BFF – Nothing Short of Amazing

Occasionally, some intellectually leaning person will try to make the case against hope.  They will tell you things are bad and that it is important to be realistic, and the cards are terribly stacked against us and you should not delude yourself, and you should prepare for things getting worse, and really this is the reasonable and prudent thing to do.  Nonsense, i say.

For if you were reasonable, you might well just give up on Baltimore. The city has seen a 30% decrease in population since 1950, collapse of infrastructure, a high violent crime level, a spike in heroin use, food deserts and more.  The folks at the Baltimore Free Farm (BFF) however are nothing like discouraged, taking every piece of abandoned property as they possibility can for a guerrilla urban garden or more.

Welcome Sign to the garden - classic anarchist suggestion

Welcome Sign to the garden – classic anarchist suggestion

When you arrive at the Ash Street community gardens you are met with the above sign.  It is the only “security” the garden has, asking people to be respectful and only to pick things if they have been involved in planting there.  Our enthusiastic tour guide Billy says it seems to work pretty well.

bounty of riches - mural beside the Free Farm gardens

Bounty of riches – mural beside the Free Farm gardens

The Free Farm gives away food it grows and recovers every Wednesday.  BFF also has a big warehouse, which it got control over when they agreed to fix the leaking roof.  Inside they also run a kitchen which supports the efforts of Food Not Bombs on Sundays.   So it is not just a “free farm” in name; in practice people are supplementing their diets with locally grown organic fruits and vegetables that they do not need to pay for. For the neighbors and for the economically disadvantaged, this is a significant direct improvement in their quality of life.

Radical Trust based Tool library

Radical Trust based Tool library

For me what makes the BFF crew so inspiring is their willingness to take risks.  The tool library is a classic example.  There are racks of shovels and leaf blowers and all manner of hand tools.  They are in a shed which is unlocked.  No librarian, but there are slips for people to sign out when they take things.  And they mostly do.  Billy tells me that they have lost very few items from the tool library.  And he tells me he has never paid for a tool in the library.  People give him shovels and other hand tools, and he often sharpens or fixes them and then they return to the public wealth.

One day someone will walk off with most of these tools and leave no note.  On that day i am confident the BFF folks will pull together some other tool donations, take some more risks and restart the library, perhaps after some cursing.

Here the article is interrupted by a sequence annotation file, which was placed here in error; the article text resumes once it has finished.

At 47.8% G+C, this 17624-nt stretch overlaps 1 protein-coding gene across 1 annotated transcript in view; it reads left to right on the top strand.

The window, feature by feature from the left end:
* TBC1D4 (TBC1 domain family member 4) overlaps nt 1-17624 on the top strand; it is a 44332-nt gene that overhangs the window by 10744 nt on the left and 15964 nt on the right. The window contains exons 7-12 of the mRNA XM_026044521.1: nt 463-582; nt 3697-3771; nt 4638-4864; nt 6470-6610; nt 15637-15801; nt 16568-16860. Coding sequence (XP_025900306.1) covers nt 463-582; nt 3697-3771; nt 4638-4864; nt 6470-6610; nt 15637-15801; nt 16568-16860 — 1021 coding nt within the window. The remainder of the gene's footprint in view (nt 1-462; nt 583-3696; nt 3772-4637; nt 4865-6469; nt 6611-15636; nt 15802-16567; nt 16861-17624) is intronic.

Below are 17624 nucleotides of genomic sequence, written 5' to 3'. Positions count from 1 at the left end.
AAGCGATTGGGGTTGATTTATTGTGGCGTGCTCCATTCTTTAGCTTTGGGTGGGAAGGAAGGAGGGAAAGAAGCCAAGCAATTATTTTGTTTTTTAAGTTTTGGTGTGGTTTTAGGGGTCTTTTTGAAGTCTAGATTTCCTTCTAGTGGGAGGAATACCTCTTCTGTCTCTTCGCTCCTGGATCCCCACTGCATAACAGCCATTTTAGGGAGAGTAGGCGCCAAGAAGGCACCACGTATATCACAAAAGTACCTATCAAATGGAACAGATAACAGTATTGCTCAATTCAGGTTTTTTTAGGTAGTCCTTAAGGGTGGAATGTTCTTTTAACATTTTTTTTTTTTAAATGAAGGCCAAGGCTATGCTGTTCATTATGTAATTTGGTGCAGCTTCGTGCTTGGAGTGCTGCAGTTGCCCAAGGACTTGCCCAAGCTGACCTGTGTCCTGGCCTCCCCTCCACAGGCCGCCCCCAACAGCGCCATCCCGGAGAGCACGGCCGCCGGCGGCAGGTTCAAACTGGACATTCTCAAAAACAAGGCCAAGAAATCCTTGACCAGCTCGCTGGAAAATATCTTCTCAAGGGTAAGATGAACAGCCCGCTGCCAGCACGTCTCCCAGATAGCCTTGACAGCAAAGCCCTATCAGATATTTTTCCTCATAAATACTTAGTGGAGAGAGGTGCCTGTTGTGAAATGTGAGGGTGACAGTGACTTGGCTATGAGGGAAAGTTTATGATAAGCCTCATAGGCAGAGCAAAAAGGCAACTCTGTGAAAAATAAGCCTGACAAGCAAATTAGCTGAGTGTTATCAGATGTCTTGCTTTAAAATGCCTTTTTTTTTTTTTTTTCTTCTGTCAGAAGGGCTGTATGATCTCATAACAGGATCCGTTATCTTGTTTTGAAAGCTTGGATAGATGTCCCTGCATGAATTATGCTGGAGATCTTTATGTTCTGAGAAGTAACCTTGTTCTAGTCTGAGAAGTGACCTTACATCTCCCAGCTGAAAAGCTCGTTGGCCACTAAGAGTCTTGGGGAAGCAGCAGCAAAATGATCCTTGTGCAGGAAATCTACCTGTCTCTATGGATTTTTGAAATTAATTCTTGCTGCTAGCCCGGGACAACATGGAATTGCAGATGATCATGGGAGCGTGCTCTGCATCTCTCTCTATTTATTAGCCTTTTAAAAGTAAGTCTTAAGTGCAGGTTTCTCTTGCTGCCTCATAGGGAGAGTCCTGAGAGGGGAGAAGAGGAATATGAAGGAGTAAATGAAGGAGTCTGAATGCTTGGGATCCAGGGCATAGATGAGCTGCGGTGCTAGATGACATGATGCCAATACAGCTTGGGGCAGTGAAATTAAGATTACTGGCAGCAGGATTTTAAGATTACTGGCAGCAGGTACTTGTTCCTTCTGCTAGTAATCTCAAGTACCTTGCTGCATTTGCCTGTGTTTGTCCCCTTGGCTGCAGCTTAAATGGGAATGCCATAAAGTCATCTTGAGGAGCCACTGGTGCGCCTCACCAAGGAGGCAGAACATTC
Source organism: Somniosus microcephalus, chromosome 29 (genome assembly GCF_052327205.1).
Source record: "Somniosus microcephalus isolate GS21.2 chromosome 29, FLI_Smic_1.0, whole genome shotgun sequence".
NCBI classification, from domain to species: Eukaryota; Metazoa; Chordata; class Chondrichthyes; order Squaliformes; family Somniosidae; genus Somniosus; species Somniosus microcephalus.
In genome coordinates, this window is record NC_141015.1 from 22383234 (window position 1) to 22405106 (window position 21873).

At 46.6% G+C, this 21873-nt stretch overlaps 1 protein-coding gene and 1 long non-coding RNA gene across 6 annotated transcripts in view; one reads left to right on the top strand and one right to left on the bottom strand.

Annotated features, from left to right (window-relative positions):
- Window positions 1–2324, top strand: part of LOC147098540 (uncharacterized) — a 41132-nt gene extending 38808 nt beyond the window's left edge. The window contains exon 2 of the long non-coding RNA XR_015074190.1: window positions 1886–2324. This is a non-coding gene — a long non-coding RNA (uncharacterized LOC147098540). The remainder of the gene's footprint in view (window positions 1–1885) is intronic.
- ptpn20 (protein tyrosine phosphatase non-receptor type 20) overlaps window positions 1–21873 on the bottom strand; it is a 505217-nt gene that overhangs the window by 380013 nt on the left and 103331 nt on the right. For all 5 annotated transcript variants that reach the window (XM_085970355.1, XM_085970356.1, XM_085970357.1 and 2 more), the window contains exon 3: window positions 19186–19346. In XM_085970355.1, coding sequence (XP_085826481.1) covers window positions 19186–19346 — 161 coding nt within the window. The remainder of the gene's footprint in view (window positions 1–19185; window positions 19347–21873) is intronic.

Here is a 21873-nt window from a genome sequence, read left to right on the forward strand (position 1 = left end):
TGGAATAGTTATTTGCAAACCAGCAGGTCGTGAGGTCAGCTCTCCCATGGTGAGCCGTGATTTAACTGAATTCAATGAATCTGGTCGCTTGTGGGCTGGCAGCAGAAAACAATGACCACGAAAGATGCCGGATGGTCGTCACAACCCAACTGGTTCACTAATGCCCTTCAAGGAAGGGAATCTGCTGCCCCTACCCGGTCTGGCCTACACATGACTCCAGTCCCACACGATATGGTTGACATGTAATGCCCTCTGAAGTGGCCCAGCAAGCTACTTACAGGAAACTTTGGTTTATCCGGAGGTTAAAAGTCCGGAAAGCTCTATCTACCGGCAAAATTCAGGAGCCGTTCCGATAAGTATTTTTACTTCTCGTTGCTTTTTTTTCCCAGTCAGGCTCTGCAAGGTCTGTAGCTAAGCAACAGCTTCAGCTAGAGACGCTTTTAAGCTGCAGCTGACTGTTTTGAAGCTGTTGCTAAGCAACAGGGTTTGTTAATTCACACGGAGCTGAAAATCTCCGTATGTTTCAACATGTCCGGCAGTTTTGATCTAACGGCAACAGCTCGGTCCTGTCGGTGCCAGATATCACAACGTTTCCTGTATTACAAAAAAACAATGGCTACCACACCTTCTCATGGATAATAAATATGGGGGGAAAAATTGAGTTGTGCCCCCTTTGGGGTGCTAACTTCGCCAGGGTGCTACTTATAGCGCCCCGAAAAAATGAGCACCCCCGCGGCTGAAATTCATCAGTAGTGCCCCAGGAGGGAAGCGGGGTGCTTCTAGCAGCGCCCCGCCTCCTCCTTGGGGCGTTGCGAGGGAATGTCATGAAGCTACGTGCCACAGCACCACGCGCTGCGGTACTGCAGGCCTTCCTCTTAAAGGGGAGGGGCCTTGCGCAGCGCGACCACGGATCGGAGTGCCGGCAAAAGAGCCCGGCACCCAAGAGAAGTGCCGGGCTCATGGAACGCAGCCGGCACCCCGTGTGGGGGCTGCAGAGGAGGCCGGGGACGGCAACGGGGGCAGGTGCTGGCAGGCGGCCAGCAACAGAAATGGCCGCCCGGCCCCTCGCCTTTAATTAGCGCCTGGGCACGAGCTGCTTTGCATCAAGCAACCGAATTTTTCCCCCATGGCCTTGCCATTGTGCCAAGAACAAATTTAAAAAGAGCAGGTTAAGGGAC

Rocket stove powered pizza oven.

Rocket stove fired pizza oven, Cooks a pizza in two minutes.

The above photo is a salvaged pizza oven which has been retrofitted with high temperature rocket stoves.  I am told by a mostly reliable source that they can get this oven hot enough to cook a pizza in 2 minutes – and it has that nice almost burned crispy bottom that so many people like.

What Billy points out is that if you know you are going to have a lot of people, due to this speed and the ability to cook multiple pizzas at once, you can feed a tremendous number of activists, musicians, volunteers, revolutionaries, traveling circus performers, homeless people or whoever else might be over that day for food.

Rabbits in their special house

Rabbits in their special house

BFF is not vegetarian.  They have chickens and meat rabbits (whom they also use the pelts from).  The structure of the rabbit hut is a mushroom shaped concrete hat which is on the ground and has fencing all around it, including underground so the rabbits don’t flee (or get attacked).  This concrete mushroom has holes in it so the rabbits can get under and burrow, but can’t go through the fencing under it.  The rabbits seem quite happy and they are quite large.

GPaul in the BFF salvage components greenhouse

GPaul in the BFF salvage components greenhouse

A huge fraction of the material infrastructure at BFF is salvaged materials.  The entire greenhouse GPaul is depicted in above is made from recovered materials.  Including all of this huge gauge plastic tubing that would not break short of a full on ice age.  It would cost a pretty penny to build this from materials purchased at a hardware store.  But the resourceful folks at BFF use their salvaging talents and patience in place of cold cash and the results are impressive.

The fancy dinner is another success story.  For the last 3 years they have had one large fundraising dinner per year called “the Fancy Dinner.”  They go out of their way to make nice food and purchasing organic, and from local sources as much as possible.  In past years they have used their own inputs as well as buying from health food stores.  The event now has something of a reputation and it has grown in both attendance and in the size of the meal.  This year Whole Foods approved their donation request and gave them $850 worth of food.